ENVIRONMENT    [Toc]    [Back]

       The  environment  variable  MAGIC  can be used to set the default magic
       number files.

SEE ALSO    [Toc]    [Back]

       magic(5) - description of magic file format.
       strings(1), od(1), hexdump(1) - tools for examining non-textfiles.


       This program is believed to exceed the System V Interface Definition of
       FILE(CMD),  as  near  as one can determine from the vague language contained
 therein.	Its behaviour is mostly compatible with the  System  V
       program	of  the same name.  This version knows more magic, however, so
       it will produce different (albeit more accurate) output in many	cases.

       The  one  significant  difference  between this version and System V is
       that this version treats any white space as a delimiter, so that spaces
       in pattern strings must be escaped.  For example,
       >10  string    language impress	  (imPRESS data)
       in an existing magic file would have to be changed to
       >10  string    language\ impress   (imPRESS data)
       In addition, in this version, if a pattern string contains a backslash,
       it must be escaped.  For example
       0    string	   \begindata	  Andrew Toolkit document
       in an existing magic file would have to be changed to
       0    string	   \\begindata	  Andrew Toolkit document

       SunOS releases 3.2 and later from Sun Microsystems  include  a  file(1)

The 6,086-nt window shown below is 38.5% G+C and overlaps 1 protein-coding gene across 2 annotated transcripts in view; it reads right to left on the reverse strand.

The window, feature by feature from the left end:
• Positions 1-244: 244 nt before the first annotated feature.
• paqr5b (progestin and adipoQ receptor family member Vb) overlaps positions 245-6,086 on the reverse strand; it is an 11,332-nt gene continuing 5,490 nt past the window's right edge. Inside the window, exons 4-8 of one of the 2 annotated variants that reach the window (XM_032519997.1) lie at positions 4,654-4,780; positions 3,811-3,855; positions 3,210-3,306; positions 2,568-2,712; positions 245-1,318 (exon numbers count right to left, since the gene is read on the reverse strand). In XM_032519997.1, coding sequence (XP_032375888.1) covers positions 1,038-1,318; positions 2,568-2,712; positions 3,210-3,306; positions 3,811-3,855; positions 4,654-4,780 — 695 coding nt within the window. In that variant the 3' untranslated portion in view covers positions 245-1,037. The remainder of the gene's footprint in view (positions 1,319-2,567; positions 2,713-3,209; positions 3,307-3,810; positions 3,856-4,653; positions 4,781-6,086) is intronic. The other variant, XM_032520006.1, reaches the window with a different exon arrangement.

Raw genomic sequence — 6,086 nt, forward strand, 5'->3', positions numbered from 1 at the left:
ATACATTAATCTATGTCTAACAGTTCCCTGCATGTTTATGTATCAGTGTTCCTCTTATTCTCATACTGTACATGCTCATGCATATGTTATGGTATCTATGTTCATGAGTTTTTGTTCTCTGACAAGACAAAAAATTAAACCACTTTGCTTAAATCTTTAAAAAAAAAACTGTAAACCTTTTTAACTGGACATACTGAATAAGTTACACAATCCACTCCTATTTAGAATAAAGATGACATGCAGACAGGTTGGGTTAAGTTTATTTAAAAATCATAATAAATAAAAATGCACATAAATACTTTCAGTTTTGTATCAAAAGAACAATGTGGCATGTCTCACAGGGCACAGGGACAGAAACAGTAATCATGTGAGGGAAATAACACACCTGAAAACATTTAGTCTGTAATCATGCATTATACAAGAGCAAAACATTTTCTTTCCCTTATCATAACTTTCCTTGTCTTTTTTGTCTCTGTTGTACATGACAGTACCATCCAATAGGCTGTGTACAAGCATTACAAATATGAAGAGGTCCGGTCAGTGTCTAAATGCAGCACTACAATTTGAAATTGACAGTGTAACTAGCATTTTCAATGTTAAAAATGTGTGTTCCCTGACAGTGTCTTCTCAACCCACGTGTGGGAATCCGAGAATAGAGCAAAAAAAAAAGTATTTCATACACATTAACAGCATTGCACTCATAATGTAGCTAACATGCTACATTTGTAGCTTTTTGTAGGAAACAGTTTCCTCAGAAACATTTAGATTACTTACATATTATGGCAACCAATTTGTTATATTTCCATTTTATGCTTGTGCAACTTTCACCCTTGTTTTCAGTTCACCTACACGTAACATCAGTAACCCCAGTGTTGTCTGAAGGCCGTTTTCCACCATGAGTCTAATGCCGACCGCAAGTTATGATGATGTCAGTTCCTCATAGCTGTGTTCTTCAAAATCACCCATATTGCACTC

command	derived  from  the System V one, but with some extensions.  My
       version differs from Sun's only in minor ways.  It includes the	extension
 of the `&' operator, used as, for example,
       >16  long&0x7fffffff	>0	  not stripped

MAGIC DIRECTORY    [Toc]    [Back]

       The magic file entries have been collected from various sources, mainly
       USENET, and contributed by various authors.  Christos  Zoulas  (address
       below) will collect additional or corrected magic file entries.	A consolidation
 of magic file entries will be distributed periodically.

       The order of entries in the magic file is  significant.	 Depending  on
       what  system you are using, the order that they are put together may be

EXAMPLES    [Toc]    [Back]

       $ file file.c file /dev/hda
       file.c:	 C program text
       file:	 ELF 32-bit LSB executable, Intel 80386, version 1,
		 dynamically linked, not stripped
       /dev/hda: block special

       $ file -s /dev/hda{,1,2,3,4,5,6,7,8,9,10}
       /dev/hda:   x86 boot sector
       /dev/hda1:  Linux/i386 ext2 filesystem
       /dev/hda2:  x86 boot sector
       /dev/hda3:  x86 boot sector, extended partition table
       /dev/hda4:  Linux/i386 ext2 filesystem
       /dev/hda5:  Linux/i386 swap file
       /dev/hda6:  Linux/i386 swap file
       /dev/hda7:  Linux/i386 swap file
       /dev/hda8:  Linux/i386 swap file
       /dev/hda9:  empty
       /dev/hda10: empty

       $ file -i file.c file /dev/hda
       file.c:	    text/x-c
       file:	    application/x-executable, dynamically linked (uses shared libs), not stripped
       /dev/hda:    application/x-not-regular-file

HISTORY    [Toc]    [Back]

       There has been a file command in every UNIX  since  at  least  Research
       Version	6  (man  page  dated  January 16, 1975).  The System V version
       introduced one significant major change: the  external  list  of  magic
       number  types.  This slowed the program down slightly but made it a lot
       more flexible.

       This program, based on the System V version, was written by Ian	Darwin
       <ian@darwinsys.com> without looking at anybody else's source code.

       John  Gilmore  revised  the code extensively, making it better than the
       first version.  Geoff Collyer found several inadequacies  and  provided
       some  magic  file  entries.   Contributions  by the `&' operator by Rob
       McMahon, cudcv@warwick.ac.uk, 1989.

       Guy Harris, guy@netapp.com, made many changes from 1993 to the present.